Remember the days before Facebook, when people were on MySpace or Classmates Reunited, or Friendster? Alas, all those sites lost too many users and stopped making money and shut down. And the sites that were supposed to kill Facebook, like Ello, which failed to gain critical mass, never made any money and shutdown. Or Diaspora*, which everyone was on for 5 minutes, but it was kind of alpha, so people mostly wandered away from and then it didn’t shut down.
Diaspora* wasn’t a commercial project and never needed to make money for investors. It just needed to fundraise enough to keep the servers turned on, which it did. Some people kept using it. And that’s all it takes for a non-corporate network: some interested users and paying the server fees.
Diaspora’s software is still being developed and is a lot more robust and faster than it was during it’s 15 minutes of fame. Of course, the servers have fewer users than they did back then, but are still fairly gigantic.
Facebook’s active user base is a lot bigger than many countries, so they have a lot of computers behind the scenes, working together so that, to you, it looks like everything is one one computer. This requires a lot of central control. Diaspora doesn’t follow this model. Instead, it’s more like email. If I use hotmail and you use gmail, we can still send each other letters, we just know that our email address is our users name AND the server name. Diaspora is like that, so my diaspora address is firstname.lastname@example.org. It looks like an email address because it has a user name and a server name, but it’s not for email, it’s for social networking.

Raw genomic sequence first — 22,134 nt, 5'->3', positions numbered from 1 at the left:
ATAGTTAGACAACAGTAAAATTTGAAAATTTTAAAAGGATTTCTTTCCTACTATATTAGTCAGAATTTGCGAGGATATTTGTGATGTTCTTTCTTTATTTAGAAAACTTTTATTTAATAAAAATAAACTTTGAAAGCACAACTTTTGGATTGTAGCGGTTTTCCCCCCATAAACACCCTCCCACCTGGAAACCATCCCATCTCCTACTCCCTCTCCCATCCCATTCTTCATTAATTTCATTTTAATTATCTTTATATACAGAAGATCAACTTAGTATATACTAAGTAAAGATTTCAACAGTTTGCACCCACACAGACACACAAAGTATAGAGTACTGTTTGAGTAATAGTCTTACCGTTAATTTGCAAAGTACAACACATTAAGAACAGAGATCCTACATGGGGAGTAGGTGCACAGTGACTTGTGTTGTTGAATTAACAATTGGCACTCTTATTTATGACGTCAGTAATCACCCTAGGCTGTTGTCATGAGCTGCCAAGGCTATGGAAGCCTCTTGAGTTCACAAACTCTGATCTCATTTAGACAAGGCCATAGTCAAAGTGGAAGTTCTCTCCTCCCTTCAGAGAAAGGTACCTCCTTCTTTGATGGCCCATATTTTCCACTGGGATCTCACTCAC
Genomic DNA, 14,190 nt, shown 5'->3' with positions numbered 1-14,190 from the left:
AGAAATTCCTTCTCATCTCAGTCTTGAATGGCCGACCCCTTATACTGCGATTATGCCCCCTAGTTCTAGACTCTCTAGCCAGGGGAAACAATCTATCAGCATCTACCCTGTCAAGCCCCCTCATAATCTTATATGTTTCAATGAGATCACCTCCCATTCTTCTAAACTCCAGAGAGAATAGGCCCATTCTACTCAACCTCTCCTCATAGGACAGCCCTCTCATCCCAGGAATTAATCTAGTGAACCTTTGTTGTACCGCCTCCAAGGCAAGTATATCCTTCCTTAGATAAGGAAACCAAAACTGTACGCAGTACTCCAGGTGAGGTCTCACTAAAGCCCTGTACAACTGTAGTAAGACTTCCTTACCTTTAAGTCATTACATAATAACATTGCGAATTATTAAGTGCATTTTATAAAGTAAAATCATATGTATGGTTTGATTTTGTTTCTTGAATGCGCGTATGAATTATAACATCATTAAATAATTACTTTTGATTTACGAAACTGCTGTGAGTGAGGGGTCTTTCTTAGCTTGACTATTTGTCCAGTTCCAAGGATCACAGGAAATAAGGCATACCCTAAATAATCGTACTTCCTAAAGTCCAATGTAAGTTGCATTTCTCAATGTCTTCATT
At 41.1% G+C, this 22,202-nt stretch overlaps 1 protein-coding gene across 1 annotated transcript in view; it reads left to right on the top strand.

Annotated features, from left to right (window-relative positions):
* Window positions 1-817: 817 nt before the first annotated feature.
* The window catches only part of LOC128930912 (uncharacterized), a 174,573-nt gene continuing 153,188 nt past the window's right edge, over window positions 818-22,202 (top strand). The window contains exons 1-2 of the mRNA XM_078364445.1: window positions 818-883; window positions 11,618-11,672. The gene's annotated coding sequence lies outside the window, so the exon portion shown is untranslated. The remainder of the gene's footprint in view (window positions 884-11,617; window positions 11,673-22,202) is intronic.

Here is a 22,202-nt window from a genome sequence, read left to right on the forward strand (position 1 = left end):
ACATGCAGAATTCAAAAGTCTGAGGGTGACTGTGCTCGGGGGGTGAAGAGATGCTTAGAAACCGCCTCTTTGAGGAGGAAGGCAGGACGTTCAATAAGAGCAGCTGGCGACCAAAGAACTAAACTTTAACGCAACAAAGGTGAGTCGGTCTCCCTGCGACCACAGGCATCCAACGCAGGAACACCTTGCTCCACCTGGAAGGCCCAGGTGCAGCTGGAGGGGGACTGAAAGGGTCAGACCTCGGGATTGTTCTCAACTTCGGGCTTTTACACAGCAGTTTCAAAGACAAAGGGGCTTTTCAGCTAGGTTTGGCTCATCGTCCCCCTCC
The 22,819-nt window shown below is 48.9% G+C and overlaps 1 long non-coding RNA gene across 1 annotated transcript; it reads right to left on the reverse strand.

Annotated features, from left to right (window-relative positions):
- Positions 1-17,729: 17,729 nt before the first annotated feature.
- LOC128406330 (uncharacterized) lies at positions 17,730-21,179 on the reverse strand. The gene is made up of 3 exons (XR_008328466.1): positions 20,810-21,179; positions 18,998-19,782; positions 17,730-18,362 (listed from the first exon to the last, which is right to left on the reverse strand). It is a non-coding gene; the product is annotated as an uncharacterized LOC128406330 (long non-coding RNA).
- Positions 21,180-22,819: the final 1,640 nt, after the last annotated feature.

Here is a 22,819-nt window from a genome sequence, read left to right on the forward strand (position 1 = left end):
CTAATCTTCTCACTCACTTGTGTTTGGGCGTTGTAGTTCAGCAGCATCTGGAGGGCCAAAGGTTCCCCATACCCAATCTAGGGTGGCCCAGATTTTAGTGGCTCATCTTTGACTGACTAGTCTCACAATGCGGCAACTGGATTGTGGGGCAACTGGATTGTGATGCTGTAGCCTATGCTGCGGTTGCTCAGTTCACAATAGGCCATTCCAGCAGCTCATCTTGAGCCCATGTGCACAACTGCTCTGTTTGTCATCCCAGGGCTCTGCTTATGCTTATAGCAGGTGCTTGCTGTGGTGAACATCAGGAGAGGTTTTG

Hotmail and gmail are operated separately, but they both understand how to send email. Similarly, all the diaspora servers, called ‘pods’, are separate from each other and are run by different people or groups of people. There are less than 300 pods, many of which have tens or hundreds of thousands of user accounts. (Maybe including your account from back in the day, waiting for you to log back in.) All of these pods, together with their ability to communicate is called ‘The Federation.’
The Federation is still going and has more active users than you might guess. A lot of people leaving facebook found their old diaspora accounts and logged back in! But they probably found that most of their old contacts weren’t still active. I still have my old account, but I don’t log in every day. Diaspora is built to protect privacy and I can think of some great use cases, but it’s hard to deploy. It’s also built to resist censorship, which was a major issue at the time it was designed, which means also that it’s hard to moderate.
Part of the difficulty of moderation is the size. It would take a large team to deal with tens of thousands of users, since figuring out if somebody is misbehaving requires a lot of time and looking at context. But also, the anti-censorship values have lead to a lot of moderators to take a hands-off approach and thus they tolerate racist posts and hate speech because they don’t want to censor. They say people can block each other, but I don’t find this to be sufficient. Of course, somebody setting up their own pod could take a different approach, but, again, they’re still difficult to deploy.
The Federation, for all it’s faults, does respect your privacy and isn’t trying to make money off your data. It’s not my favourite part of the internet, but it’s better than facebook. I do still log in. It is possible for communities of respectful groups to arise and most of the conversations I have on there are pleasant.
If we know each other on twitter or facebook, do connect to me on diaspora and say hi. I’ll give a Blessing to anybody leaving facebook!